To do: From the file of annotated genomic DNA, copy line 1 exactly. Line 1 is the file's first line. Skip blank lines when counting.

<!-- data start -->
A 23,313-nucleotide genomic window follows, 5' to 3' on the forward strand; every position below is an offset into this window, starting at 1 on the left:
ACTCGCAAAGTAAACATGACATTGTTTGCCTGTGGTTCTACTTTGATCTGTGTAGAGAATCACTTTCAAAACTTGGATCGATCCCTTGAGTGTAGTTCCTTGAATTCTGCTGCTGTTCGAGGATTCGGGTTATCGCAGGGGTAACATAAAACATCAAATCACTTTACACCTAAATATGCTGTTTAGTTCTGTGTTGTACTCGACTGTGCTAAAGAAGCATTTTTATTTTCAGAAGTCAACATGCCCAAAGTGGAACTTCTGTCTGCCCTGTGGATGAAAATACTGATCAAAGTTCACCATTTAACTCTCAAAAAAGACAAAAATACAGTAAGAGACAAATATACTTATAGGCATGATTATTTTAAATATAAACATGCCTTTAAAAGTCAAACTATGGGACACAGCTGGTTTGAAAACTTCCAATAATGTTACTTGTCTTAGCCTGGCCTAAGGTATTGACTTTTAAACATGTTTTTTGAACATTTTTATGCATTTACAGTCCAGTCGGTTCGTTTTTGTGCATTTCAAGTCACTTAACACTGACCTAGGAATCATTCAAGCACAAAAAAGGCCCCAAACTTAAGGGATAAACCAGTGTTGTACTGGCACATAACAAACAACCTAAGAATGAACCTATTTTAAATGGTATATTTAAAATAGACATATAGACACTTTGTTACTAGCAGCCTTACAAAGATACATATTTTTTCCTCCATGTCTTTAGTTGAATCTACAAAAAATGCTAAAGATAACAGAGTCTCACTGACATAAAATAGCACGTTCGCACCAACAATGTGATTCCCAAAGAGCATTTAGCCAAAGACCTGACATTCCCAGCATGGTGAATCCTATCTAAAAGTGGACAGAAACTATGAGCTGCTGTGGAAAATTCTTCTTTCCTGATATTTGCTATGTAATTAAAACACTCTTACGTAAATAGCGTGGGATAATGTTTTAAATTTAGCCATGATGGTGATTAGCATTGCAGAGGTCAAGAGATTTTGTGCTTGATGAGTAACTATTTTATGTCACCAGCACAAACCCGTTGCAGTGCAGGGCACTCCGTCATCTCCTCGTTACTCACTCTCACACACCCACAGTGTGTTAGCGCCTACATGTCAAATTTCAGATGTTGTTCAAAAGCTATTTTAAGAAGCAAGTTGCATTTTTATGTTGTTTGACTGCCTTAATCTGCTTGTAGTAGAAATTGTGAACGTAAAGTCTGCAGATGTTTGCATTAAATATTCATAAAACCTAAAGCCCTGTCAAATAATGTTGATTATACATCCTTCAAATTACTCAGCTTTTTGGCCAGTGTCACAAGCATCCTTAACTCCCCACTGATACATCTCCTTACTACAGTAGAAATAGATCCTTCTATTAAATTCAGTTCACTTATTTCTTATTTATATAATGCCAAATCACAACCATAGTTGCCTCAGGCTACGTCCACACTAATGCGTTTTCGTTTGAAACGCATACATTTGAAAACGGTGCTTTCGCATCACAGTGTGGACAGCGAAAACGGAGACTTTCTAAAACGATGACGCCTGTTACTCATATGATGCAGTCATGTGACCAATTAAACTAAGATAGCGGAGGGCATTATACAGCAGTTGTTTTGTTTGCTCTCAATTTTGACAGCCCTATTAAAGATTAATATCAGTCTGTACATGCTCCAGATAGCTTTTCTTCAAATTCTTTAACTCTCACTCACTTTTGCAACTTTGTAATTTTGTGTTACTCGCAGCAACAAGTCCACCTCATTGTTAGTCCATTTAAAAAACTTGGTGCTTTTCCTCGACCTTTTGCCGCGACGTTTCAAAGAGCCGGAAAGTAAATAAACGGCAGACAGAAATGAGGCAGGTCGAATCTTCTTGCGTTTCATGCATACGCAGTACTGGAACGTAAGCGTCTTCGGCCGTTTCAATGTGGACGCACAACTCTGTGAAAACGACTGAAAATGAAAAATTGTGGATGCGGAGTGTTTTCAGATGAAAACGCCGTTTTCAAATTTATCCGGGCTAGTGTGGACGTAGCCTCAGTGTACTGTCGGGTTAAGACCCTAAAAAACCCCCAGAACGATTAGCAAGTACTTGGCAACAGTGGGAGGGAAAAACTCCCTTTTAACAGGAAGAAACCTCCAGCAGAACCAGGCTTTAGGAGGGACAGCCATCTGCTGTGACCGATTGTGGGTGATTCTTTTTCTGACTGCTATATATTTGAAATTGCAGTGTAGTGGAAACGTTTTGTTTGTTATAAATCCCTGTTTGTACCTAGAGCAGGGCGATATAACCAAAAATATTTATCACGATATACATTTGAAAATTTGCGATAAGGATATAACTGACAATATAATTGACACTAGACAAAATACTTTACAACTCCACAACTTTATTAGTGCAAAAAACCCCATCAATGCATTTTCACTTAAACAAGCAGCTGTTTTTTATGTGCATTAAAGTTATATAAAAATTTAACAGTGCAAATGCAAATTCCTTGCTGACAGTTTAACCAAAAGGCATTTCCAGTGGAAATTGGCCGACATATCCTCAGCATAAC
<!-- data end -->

A 23,313-nucleotide genomic window follows, 5' to 3' on the forward strand; every position below is an offset into this window, starting at 1 on the left: